Public Defender Representation And Court Process

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Public Defender Representation and Court Process

Becoming A Client

The first step in resolving your case will be filling out the NM Public Defender Services Application. New Mexico law allows the Public Defender to represent only individuals who are charged with a jailable offense and unable to pay for all or part of the expenses of legal representation.

Initial Court Appearance

The first time in court is usually the arraignment. The arraignment is the formal charging of the case. Some misdemeanor cases can be resolved at arraignment by entering into a plea agreement. In felony matters, all defendants must enter a plea of Not Guilty. Following arraignment, a NMPD case file is opened and a lawyer is assigned. Also upon arraignment, NMPD makes an immediate demand for speedy trial and all of the discovery (police reports, evidence logs, photos) in the case.

Pretrial Release – Bail

If a case involves a DWI or criminal charge, the court will often ask that bail be posted to insure the defendants appearance in court. Bail is most often posted through a bond company that charges a fee of 10% and requires collateral for the bond. When a bail amount is set and bail is not posted, the defendant is held in jail until his trial or hearing date. The Public Defendant attorney will request reduction of the bail or other type of release when appropriate. If bail is posted and the defendant is released, the standard terms of bail prohibit drinking alcohol, use of drugs, and leaving Bernalillo County. If a person on bail fails to appear for a scheduled court hearing, the bail may be lost and a warrant will be issued for the person’s arrest.

Bench Trial or Jury Trial?

Depending upon the seriousness of the offense, each case is set for a bench (judge) trial or a jury trial. Full misdemeanors and felony offenses allow for a trial by a jury (community members). NMPD attorneys will advise each client regarding the type of trial best suited for their case.

Client Interview

Once an attorney is assigned and the discovery (police reports) for a case are received, the attorney or staff will schedule an interview with the client. At the interview all evidence for the alleged offense(s) will be reviewed. The attorney will also explain defenses, trial options and plea agreement offers.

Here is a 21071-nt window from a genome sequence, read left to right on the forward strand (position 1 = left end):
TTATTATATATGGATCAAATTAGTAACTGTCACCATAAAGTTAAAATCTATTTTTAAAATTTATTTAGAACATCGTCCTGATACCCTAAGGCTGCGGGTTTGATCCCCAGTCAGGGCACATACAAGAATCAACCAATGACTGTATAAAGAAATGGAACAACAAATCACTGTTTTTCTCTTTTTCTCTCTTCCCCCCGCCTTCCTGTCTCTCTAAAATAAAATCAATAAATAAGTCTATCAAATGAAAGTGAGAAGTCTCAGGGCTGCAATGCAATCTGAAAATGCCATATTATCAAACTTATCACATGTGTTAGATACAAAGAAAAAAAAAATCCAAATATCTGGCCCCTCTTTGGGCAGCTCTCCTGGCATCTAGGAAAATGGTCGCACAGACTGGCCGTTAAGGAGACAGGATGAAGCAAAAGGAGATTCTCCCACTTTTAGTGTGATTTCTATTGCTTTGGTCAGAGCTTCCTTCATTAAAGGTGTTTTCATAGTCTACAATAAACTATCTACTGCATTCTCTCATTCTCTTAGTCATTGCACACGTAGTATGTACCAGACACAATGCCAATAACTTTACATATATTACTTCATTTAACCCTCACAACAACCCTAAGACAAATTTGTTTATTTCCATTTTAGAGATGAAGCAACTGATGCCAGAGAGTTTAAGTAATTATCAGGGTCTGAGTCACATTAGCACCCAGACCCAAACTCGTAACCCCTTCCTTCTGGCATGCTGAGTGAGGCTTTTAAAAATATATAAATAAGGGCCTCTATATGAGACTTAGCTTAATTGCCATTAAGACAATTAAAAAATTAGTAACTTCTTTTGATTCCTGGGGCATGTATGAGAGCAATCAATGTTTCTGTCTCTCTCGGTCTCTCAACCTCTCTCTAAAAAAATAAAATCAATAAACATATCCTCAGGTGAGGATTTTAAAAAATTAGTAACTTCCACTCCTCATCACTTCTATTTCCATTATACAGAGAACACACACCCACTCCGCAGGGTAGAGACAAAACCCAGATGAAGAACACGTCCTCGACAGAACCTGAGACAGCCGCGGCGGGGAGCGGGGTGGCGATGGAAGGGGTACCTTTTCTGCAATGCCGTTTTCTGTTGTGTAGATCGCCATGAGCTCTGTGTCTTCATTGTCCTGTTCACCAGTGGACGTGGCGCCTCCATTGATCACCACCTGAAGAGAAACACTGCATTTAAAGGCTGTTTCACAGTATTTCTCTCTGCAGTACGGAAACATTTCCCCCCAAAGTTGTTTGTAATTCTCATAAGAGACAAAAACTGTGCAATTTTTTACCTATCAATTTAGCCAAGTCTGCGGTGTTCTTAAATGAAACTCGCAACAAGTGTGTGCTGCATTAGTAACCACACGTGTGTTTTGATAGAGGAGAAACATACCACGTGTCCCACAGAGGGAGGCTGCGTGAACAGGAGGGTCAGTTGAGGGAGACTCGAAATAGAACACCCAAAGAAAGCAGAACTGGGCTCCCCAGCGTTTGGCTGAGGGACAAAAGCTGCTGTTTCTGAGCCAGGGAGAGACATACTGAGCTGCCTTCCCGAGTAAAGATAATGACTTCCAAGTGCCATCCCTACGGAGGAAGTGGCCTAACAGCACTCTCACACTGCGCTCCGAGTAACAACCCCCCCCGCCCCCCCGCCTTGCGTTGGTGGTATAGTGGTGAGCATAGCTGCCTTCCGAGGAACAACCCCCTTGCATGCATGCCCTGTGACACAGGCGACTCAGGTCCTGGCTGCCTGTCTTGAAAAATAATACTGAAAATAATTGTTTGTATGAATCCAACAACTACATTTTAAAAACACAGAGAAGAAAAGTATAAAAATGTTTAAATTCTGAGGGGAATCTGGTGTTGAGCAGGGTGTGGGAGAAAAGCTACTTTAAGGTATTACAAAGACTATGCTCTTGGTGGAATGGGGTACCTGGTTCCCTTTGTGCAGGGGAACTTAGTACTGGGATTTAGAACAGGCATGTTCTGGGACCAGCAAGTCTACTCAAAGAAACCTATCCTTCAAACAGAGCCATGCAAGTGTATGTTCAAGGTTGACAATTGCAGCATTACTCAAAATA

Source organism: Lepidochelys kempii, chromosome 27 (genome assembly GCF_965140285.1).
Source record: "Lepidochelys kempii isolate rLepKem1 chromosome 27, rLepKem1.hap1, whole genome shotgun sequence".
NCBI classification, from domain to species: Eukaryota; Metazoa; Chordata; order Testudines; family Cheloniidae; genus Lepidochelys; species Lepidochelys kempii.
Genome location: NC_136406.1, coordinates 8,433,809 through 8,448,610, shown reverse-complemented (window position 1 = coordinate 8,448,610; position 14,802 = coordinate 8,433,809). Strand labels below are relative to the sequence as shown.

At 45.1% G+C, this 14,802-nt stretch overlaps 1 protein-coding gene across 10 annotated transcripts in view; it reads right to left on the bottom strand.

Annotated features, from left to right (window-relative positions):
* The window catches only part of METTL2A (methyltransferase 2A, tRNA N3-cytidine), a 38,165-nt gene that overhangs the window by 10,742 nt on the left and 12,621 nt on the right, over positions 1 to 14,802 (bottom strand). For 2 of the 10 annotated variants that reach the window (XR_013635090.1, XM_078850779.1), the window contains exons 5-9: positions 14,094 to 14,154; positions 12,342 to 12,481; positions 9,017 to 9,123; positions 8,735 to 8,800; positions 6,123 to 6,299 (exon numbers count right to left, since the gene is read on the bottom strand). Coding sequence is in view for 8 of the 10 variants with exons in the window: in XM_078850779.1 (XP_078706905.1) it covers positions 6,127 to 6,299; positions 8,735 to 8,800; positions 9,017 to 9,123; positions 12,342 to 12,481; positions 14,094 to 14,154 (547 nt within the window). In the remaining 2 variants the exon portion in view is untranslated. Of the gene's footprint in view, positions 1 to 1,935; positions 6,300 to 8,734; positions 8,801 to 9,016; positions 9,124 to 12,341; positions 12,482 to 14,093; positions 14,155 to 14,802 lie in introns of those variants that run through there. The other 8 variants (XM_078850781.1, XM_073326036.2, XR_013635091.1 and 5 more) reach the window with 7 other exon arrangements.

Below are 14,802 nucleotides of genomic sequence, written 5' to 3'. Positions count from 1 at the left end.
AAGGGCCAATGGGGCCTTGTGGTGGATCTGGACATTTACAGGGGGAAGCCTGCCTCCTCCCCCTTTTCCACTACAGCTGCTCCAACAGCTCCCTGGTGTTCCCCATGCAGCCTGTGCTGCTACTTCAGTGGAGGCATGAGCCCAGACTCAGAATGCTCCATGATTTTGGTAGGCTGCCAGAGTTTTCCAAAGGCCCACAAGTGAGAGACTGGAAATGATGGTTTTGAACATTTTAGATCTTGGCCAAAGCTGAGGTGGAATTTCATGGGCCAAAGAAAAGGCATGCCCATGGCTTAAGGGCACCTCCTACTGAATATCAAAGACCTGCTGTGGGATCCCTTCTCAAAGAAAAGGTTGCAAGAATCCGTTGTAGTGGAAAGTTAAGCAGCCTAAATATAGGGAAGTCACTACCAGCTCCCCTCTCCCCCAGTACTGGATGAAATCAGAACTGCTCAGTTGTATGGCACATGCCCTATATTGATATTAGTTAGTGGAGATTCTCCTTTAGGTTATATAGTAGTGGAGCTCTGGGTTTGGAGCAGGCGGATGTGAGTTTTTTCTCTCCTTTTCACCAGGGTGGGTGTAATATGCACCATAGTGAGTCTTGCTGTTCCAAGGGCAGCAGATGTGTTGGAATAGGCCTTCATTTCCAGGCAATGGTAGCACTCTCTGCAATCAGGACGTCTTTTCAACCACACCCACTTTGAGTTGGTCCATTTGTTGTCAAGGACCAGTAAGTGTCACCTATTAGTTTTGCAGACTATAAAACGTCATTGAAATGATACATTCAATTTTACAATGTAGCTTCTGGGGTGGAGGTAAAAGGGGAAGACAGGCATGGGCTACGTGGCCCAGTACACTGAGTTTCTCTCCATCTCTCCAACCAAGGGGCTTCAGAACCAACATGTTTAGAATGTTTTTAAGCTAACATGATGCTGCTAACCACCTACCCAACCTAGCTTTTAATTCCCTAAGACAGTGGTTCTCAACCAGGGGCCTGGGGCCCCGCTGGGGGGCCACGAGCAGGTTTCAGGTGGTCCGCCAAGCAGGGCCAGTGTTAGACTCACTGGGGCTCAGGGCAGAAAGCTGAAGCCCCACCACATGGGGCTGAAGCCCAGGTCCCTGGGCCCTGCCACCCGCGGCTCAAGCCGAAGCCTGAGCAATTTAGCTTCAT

Pretrial Conferences and Motion Hearings

After someone enters a plea of not guilty, the court may set pretrial hearings to discuss the case. The attorney may also file legal motions (requests) with the court on behalf of clients. Sometimes the court requires the client to be present at conferences and motions. Clients should discuss whether they need to appear for these hearings with their assigned attorney.

Plea Agreements

A Plea agreement is an agreement made with the state prosecutor in which a defendant agrees to plea to some charges in exchange for the state dismissing other charges or reducing the punishment. The NMPD attorney assigned to the case will explain any available plea agreement options to clients.

Preparing For Trial

Trial preparation may include getting all the police reports, interviewing witnesses, consulting with experts, and conducting investigation. Clients are encouraged to help gather information about witnesses and/or documents that support the defense of the case. All information should be brought to the attention of the assigned NMPD Attorney.


Trials can range from 1 hour to 3 weeks. Most misdemeanor cases take one day and are heard by a judge or petit jury of 6 people. Felony trials generally take a few days and are heard by a jury of 12 people. At a trial, the government has the burden of proving the accused guilty of all charges, beyond a reasonable doubt. All jurors must vote guilty for someone to be found guilty.